New Delhi : A new book ‘Mothering a Muslim‘ by Nazia Erum reveals shocking reality of religious discrimination and prejudice against Muslims among the children at tender age at schools in India. Studying on the contemporary fact finding basis to understand the conditions of the middle class Muslim parent in India. And by reaching to 145 Muslim families with kids studying in some of the top schools of the country the results was disturbing as the parents today can ensure meals at malls, membership to sports complexes, education at leading institutions and clothes in vogue, what they cannot ensure is that their children will not be bullied for their religious affiliations and as many as 80 per cent of Muslim children asked about their experience on some kind of religious bullying, from as young as six used to be there., the book reveals.
The irrespective bullies and certain behaviours students used to learn from their parents & home which they do it with vulnerable children’s but the schools also unconsciously create such religious divides by participating it.
Today @htTweets gives a half page news space to the research that my book throws up. This is not an issue we can turn our faces away from. We need to own this. #MotheringAMuslim pic.twitter.com/Caces9nm7o
— Nazia Erum (@nazia_e) January 7, 2018
“Baghdadi, Pakistani, Bangladeshi, Osama, ISIS. Being asked, do your parents make bombs…will your father kill me with a gun?” were just some of the taunts Muslim children faced at school, according to the book.
While the catchment area of one of Delhi’s best-known public schools includes Jamia and Nizamuddin, two largely Muslim localities. The school offers foreign languages along with Sanskrit and Urdu. a teacher of the school tells the author that, “My section has mostly Urdu students and a few French students. While it was not an all-Muslim class, the ratio is definitely skewed. So, one of the parents wrote a letter to the administration saying they wanted their child’s section changed as there was too much of ‘M factor’ (as they put it) in their present section. And they were obliged.”
Year was 1992. Month January. I was in a train with 2 small kids in a compartment full of karsevaks shouting anti Muslim slogans even threatening death.
I told both to stay quiet, not to speak. Told 4yo son Not to call out Apa to sister.
I could never explain
— Rana Safvi رعنا राना (@iamrana) January 7, 2018
It is been noted that specifically in northern india CBSE schools if they get 30 or more muslim students they make separate group of them on the basis of discrimination. As more Muslims embrace formal mainstream English-medium education, this trend is seeing a peak in recent years. Sanskrit is offered across most of India as an elective third language and is usually offered as a choice against a regional language or a foreign language. Whereas it is noticed that where there are a large number of Muslim students, often Urdu is offered as an elective. But many schools divide up the students of each year into sections based on the languages opted for. Thus, section A will comprise students who choose to study Sanskrit and section B of those who choose Urdu. This means that sections are not only divided along linguistic lines but also end up being divided along religious lines. For, with a few exceptions, most Muslim kids opt for Urdu and most non-Muslim kids choose Sanskrit.
Psychologically thinking beyond classroom divisions, if the child is demarcated on religious basis and the child when in adolescence age of 6-8 learns and adapts the same thing leading to a bad effect on their growth.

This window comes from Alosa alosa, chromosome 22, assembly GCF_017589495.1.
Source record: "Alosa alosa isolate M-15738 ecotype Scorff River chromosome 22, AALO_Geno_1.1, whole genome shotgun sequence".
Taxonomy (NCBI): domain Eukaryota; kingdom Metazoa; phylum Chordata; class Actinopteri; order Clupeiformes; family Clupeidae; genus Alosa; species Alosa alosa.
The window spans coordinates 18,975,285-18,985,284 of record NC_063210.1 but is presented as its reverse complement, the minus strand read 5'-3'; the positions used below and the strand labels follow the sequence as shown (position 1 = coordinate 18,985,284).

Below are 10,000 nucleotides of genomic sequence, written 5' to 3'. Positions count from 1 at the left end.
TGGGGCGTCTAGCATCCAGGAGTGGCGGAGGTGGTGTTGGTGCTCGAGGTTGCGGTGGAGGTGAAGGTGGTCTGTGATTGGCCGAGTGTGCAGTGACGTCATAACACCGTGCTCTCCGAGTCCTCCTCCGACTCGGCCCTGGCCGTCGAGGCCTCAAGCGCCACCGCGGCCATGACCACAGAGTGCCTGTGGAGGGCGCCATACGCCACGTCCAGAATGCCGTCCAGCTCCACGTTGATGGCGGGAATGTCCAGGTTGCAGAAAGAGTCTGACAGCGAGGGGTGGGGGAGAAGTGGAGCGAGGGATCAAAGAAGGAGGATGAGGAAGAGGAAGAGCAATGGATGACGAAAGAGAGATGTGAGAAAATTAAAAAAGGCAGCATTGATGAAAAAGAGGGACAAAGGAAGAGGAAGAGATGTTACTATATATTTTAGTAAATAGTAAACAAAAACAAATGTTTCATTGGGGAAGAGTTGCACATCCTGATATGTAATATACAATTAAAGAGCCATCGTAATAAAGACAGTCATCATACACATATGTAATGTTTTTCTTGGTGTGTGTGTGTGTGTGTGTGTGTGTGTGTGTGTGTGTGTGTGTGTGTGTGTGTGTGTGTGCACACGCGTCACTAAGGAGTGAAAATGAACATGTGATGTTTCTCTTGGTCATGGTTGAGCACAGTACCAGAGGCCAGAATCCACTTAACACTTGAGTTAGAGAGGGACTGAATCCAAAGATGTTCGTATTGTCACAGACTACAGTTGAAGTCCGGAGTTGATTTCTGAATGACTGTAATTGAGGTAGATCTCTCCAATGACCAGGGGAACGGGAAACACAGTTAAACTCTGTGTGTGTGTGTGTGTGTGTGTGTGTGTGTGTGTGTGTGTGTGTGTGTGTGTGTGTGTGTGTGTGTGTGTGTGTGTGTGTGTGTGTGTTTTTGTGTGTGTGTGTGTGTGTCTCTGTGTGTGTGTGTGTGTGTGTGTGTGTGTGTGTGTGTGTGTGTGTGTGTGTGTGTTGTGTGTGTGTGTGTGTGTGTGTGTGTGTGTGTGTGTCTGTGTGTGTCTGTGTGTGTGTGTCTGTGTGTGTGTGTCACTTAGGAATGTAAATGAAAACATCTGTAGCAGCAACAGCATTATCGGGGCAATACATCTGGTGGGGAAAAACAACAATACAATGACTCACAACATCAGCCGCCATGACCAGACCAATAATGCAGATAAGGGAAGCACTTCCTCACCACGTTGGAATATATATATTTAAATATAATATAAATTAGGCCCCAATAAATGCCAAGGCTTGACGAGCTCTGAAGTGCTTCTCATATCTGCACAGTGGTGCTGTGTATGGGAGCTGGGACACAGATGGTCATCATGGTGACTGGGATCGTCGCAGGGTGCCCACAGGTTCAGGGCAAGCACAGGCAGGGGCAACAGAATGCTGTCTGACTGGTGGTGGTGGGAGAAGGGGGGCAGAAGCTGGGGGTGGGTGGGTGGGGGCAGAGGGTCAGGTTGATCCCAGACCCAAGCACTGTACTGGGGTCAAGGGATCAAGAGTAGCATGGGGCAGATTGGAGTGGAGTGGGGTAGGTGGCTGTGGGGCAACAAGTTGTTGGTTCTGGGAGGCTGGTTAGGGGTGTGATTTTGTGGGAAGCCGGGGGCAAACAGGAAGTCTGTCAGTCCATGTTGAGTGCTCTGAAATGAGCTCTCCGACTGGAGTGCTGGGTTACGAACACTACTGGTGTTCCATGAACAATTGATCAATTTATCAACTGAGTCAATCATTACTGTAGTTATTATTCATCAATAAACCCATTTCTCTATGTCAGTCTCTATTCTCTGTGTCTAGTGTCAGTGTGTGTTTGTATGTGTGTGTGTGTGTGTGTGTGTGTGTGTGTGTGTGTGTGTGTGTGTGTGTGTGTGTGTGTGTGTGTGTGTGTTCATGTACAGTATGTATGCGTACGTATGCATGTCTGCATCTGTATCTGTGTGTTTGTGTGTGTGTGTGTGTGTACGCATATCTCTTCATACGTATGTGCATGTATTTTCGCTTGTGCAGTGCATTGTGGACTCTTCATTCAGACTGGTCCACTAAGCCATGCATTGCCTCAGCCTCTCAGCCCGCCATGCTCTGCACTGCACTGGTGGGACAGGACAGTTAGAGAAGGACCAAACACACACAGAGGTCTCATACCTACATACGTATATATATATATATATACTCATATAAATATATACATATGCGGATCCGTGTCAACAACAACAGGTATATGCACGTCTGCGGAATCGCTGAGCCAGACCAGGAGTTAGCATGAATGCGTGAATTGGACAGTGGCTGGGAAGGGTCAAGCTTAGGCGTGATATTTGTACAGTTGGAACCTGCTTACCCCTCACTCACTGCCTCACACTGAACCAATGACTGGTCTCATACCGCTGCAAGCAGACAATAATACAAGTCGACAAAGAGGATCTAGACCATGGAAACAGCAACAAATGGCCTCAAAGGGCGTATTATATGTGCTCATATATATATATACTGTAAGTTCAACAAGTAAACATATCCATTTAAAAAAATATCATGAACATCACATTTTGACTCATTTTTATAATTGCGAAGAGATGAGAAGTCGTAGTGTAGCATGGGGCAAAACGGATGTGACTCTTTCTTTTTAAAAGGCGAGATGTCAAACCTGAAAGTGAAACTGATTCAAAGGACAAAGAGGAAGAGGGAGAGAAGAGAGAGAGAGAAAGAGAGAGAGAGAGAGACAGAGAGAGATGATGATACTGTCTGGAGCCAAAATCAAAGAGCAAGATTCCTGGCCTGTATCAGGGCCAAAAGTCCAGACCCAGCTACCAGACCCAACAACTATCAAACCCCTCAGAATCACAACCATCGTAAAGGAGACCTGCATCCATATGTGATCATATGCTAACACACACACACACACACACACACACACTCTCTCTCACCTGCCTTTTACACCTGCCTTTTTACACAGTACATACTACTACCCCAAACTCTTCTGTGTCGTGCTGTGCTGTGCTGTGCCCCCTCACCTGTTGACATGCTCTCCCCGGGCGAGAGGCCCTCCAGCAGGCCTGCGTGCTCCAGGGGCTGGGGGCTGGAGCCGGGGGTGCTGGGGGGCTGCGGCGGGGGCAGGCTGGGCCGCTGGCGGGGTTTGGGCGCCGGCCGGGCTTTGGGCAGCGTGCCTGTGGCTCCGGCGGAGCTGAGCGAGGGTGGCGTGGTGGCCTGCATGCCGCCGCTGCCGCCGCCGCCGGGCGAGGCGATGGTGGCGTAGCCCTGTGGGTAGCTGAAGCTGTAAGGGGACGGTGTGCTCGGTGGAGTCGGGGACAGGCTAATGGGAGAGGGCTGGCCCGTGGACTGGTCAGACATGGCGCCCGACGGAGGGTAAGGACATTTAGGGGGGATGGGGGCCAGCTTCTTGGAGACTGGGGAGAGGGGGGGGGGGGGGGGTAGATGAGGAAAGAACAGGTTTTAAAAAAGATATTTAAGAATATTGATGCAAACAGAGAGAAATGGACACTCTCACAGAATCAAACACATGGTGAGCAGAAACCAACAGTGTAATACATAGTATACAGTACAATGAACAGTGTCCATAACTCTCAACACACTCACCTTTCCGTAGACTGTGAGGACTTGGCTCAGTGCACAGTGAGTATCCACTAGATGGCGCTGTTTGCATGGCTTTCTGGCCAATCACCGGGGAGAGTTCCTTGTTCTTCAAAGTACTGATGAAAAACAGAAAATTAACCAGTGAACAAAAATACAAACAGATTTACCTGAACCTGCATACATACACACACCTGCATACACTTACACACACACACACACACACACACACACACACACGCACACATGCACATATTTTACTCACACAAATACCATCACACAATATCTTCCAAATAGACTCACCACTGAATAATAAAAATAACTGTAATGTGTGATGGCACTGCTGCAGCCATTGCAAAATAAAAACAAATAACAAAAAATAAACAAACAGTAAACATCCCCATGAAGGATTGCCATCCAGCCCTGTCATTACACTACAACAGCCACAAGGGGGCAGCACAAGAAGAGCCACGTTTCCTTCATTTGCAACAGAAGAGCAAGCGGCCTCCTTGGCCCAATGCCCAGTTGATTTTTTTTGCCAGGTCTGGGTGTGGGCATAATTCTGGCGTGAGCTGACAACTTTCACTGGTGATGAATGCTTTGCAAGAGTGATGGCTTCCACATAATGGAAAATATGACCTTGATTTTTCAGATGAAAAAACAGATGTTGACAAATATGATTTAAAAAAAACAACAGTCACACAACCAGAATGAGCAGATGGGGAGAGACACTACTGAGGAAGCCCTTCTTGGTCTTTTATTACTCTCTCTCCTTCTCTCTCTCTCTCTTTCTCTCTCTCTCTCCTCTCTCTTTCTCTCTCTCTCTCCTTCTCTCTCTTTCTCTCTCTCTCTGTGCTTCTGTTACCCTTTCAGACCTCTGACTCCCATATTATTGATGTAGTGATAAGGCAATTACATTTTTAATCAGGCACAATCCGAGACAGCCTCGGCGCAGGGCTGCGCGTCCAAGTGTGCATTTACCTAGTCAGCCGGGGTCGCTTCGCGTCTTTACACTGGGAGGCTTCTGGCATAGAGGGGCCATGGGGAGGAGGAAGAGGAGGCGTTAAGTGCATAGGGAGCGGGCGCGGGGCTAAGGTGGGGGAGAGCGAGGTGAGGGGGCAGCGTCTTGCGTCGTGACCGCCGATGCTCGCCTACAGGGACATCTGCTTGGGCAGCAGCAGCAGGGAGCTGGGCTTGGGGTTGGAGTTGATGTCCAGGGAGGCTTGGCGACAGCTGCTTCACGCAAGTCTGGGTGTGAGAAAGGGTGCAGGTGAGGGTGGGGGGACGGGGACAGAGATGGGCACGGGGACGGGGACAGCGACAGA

While interacting with a parent from Bhopal Raiqa Khan says agonized way that, “Never were differences out so open in schools before. The author think this discrimination of the classes started since 2005 in Bhopal. I was also teaching in one of the leading schools at the time when it was introduced. The majority of the kids in a single section ended up being of a single religion. It did have an impact on the kids, as they were not ready to bond with students of other religions. Most of our friends are non-Muslims. My best friend is a Pandit. Earlier my son too had a healthy mix of friends from all religions. But (now), he has only Muslim friends. All the kids coming home are Muslims. That worries me. There is definitely a divide. I can feel it. I can see it.”
Due to this divisions parents started raising questions and school replied that timetables are easier to set and students do not need to be shuffled for a single class, and traffic in the school corridors is thus minimised. And when asked officially to school administrations they denied such prevalence of any practices. A school owner, on condition of anonymity, told to the author that, “It makes economic sense for the administration to group students together according to language. It’s a simple case of maximising resources. The administrations are only thinking about how much money is being saved, not about the ripple effects in society.”
By concluding the author expressed that if small kids are tagged and discriminated in these phases then how could they learn about each other’s way of living, thinking and cultures. They won’t be sharing any of these, neither they share tiffins nor make friends. If we ask the kids, they say, “Woh bante hi nahi hamare friends. Bas hi-hello ho jata hai. (They don’t become friends with us. We just greet each other in passing.)”
“At (a private school in Delhi), I was told that when a teacher got stuck on what the flag of Pakistan looks like, she turned to the Muslim child in class for confirmation… And we can’t expect teachers to do much either, as they may also have similar prejudices and biases,” said Annie Koshi, the principal of St Mary’s School in Safdarjung Enclave.
Sources : Excerpts from book ‘Mothering a Muslim’ by Nazia Erum / Hindustan Times